David Feldman joined the faculty at College of the Atlantic in 1998, having completed a PhD in Physics at the University of California. He served as Associate Dean for Academic Affairs from 2003 - 2007. At COA Feldman has taught over twenty different courses in physics, mathematics, and computer science. Feldman's research interests lie in the fields of statistical mechanics and nonlinear dynamics. In his research, he uses both analytic and computational techniques. Feldman has authored research papers in journals including Physical Review E, Chaos, and Advances in Complex Systems. In 2011-12 he was a U.S. Fulbright Lecturer in Kigali, Rwanda.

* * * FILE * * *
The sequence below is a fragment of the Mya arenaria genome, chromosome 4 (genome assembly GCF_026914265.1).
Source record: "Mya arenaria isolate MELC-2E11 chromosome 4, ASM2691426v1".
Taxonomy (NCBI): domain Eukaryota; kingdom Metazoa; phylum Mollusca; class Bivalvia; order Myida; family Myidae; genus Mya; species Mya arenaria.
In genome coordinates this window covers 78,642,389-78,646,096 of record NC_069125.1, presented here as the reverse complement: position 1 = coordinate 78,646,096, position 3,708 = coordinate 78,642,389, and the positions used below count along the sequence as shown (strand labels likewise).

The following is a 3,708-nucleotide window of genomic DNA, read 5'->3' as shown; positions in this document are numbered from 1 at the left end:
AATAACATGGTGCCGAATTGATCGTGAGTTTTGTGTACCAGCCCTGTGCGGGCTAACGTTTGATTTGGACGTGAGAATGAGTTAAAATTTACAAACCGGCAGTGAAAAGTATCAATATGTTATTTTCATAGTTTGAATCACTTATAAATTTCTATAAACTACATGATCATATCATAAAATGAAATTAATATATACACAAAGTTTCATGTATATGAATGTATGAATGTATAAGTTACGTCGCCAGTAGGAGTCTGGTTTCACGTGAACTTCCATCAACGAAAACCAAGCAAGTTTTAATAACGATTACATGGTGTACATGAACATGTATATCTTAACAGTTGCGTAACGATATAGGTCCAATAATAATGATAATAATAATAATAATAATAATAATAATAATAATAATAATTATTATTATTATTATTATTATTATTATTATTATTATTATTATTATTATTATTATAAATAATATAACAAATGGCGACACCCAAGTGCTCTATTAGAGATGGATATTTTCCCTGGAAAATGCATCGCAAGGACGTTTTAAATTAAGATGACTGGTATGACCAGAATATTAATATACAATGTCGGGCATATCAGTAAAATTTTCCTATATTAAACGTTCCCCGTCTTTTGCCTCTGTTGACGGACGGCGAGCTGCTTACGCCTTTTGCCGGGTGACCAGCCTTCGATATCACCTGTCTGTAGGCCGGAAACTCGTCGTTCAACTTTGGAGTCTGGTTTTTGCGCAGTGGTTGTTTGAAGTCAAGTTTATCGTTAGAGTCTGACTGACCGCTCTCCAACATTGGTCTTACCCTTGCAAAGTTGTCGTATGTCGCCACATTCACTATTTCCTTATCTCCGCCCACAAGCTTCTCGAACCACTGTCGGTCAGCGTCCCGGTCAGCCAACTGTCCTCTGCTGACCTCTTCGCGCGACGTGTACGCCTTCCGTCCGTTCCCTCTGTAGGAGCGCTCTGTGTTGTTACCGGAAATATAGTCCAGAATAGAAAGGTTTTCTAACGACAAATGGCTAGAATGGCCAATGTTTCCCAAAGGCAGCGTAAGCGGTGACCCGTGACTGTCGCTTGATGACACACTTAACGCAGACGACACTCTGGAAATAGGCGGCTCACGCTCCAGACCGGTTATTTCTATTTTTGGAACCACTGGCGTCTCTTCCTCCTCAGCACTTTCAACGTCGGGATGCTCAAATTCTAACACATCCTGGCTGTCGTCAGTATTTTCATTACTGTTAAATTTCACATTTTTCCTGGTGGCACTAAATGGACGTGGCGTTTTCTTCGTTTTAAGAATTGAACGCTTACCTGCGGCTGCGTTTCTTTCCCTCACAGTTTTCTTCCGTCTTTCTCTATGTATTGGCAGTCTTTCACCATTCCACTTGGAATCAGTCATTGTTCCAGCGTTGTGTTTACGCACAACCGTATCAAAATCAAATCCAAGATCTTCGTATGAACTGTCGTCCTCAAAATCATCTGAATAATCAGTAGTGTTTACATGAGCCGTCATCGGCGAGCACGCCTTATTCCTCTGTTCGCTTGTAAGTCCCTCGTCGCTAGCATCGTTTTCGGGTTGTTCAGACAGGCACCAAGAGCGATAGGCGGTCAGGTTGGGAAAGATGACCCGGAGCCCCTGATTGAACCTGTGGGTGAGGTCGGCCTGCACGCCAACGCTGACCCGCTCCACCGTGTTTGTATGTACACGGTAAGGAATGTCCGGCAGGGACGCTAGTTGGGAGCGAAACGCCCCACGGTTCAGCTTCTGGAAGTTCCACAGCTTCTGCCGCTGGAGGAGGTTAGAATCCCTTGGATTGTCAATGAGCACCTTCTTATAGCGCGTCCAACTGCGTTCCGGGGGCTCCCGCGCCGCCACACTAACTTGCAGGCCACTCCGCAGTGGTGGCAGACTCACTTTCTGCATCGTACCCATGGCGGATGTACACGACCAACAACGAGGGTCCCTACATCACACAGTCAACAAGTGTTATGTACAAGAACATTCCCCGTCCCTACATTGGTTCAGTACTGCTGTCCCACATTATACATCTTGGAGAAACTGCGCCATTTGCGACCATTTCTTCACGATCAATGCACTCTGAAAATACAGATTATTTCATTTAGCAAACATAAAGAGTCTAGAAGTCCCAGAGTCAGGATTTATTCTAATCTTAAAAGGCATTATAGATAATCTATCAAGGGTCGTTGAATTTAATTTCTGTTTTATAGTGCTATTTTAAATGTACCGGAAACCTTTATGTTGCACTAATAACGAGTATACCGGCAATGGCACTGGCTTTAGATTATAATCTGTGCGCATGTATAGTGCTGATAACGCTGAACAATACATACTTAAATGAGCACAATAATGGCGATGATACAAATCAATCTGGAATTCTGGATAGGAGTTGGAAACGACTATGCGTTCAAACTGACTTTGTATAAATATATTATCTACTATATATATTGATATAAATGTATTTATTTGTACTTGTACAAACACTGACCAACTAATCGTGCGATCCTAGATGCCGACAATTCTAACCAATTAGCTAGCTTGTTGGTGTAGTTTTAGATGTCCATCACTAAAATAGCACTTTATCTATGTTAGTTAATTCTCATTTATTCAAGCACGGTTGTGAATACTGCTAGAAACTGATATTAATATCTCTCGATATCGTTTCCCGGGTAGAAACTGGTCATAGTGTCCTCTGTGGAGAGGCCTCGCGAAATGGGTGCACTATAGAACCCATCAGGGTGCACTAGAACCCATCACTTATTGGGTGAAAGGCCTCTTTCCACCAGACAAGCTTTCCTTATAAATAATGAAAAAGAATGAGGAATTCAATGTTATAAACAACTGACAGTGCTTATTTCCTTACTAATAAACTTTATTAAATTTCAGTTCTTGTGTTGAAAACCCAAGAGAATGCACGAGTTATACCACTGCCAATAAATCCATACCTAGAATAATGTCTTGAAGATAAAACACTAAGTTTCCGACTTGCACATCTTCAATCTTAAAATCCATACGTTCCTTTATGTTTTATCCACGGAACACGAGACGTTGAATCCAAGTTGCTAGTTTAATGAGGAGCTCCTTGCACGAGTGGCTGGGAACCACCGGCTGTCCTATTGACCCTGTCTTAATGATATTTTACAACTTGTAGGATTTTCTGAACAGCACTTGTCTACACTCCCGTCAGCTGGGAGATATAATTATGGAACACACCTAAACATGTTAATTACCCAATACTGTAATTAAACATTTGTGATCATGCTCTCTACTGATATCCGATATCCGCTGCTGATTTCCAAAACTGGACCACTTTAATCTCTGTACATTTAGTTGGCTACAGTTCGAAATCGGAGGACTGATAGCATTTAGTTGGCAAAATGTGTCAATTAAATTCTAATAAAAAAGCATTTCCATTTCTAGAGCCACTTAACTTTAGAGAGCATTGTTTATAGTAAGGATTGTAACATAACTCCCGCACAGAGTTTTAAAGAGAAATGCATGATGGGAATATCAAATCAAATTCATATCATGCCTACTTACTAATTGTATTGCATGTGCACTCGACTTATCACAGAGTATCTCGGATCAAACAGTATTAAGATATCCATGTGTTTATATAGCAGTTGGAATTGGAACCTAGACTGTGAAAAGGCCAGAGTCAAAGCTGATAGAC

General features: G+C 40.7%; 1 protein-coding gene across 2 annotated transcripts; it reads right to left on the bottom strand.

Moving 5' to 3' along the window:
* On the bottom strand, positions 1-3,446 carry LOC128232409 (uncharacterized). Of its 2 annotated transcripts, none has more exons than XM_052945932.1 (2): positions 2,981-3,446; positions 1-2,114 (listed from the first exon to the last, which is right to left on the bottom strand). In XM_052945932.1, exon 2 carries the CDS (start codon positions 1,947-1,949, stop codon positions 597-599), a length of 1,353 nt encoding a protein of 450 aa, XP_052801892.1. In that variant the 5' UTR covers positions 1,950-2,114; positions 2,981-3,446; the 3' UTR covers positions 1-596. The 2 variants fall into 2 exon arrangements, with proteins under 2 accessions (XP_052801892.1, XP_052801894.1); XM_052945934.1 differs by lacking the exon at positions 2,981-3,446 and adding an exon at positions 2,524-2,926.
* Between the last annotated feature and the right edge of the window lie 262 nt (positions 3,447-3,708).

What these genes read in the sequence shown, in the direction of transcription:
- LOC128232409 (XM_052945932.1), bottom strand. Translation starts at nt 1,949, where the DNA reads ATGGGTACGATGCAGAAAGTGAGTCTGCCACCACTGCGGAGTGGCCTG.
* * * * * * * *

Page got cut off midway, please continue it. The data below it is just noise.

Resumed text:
For the right audience and instructor, this is a wonderful book. With considerable effort on both sides it can take a wide audience with modest mathematics to a reasonable understanding of what is behind much of the complex phenomena seen in modern mathematical models of the physical universe. Thomas B. Ward, Zentralblatt MATH This is an excellent book, and is highly recommended. Mark Hunacek, Mathematical Association of America The only textbook on chaos and fractals for non-science and mathematics majors. Covers central phenomena and ideas of chaos and fractals in a careful, intellectually honest, but accessible way. L'Einsegnement Mathematique (2) 59 Chaos and fractals are two intertwined concepts that have revolutionized many areas of science and renewed popular interest in mathematics over the past few decades. Feldman's book is a rich resource for anyone who wants a deeper understanding of these subjects without the need for advanced mathematics. Julien Clinton Sprott, University of Wisconsin-Madison David P. Feldman provides a delightful and thoughtful introduction to chaos and fractals requiring only a good background in algebra. The formal treatment of nonlinear dynamics, chaotic behavior, Lyapunov exponents, and fractal dimensions is leavened with creative analogies and many helpful and visually attractive figures and diagrams. Even more mathematically sophisticated readers will find this book a good starting point in exploring the complex and beguiling realms of chaos and fractals. Robert C. Hilborn, Associate Executive Officer, American Association of Physics Teachers For the right audience and instructor, this is a wonderful book. With considerable effort on both sides it can take a wide audience with modest mathematics to a reasonable understanding of what is behind much of the complex phenomena seen in modern mathematical models of the physical universe. Thomas B. Ward, Durham University The book is very well produced, with excellent diagrams and very informative notes provided beside the main text. It also provides an extensive list of references for further reading. Scottish Mathematical Council Journal